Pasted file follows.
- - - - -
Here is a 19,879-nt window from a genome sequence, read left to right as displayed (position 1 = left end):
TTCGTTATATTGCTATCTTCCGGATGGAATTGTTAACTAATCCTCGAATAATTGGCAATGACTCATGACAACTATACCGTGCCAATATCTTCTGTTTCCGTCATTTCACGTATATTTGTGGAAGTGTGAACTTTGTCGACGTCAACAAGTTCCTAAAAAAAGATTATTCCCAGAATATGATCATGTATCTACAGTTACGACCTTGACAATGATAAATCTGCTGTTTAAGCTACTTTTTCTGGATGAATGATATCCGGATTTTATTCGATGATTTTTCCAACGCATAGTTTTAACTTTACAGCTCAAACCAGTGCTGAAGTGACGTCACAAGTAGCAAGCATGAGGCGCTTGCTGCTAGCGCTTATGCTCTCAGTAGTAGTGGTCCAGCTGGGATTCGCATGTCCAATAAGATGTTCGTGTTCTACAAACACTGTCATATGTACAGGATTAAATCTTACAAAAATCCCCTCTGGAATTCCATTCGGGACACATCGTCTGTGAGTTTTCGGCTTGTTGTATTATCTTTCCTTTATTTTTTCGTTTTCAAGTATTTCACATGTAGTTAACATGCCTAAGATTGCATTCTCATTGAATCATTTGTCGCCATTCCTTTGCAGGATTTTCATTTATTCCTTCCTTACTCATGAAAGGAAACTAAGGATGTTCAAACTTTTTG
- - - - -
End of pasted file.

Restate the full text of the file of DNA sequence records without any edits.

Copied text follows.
Here is a 19,879-nt window from a genome sequence, read left to right as displayed (position 1 = left end):
TTCGTTATATTGCTATCTTCCGGATGGAATTGTTAACTAATCCTCGAATAATTGGCAATGACTCATGACAACTATACCGTGCCAATATCTTCTGTTTCCGTCATTTCACGTATATTTGTGGAAGTGTGAACTTTGTCGACGTCAACAAGTTCCTAAAAAAAGATTATTCCCAGAATATGATCATGTATCTACAGTTACGACCTTGACAATGATAAATCTGCTGTTTAAGCTACTTTTTCTGGATGAATGATATCCGGATTTTATTCGATGATTTTTCCAACGCATAGTTTTAACTTTACAGCTCAAACCAGTGCTGAAGTGACGTCACAAGTAGCAAGCATGAGGCGCTTGCTGCTAGCGCTTATGCTCTCAGTAGTAGTGGTCCAGCTGGGATTCGCATGTCCAATAAGATGTTCGTGTTCTACAAACACTGTCATATGTACAGGATTAAATCTTACAAAAATCCCCTCTGGAATTCCATTCGGGACACATCGTCTGTGAGTTTTCGGCTTGTTGTATTATCTTTCCTTTATTTTTTCGTTTTCAAGTATTTCACATGTAGTTAACATGCCTAAGATTGCATTCTCATTGAATCATTTGTCGCCATTCCTTTGCAGGATTTTCATTTATTCCTTCCTTACTCATGAAAGGAAACTAAGGATGTTCAAACTTTTTG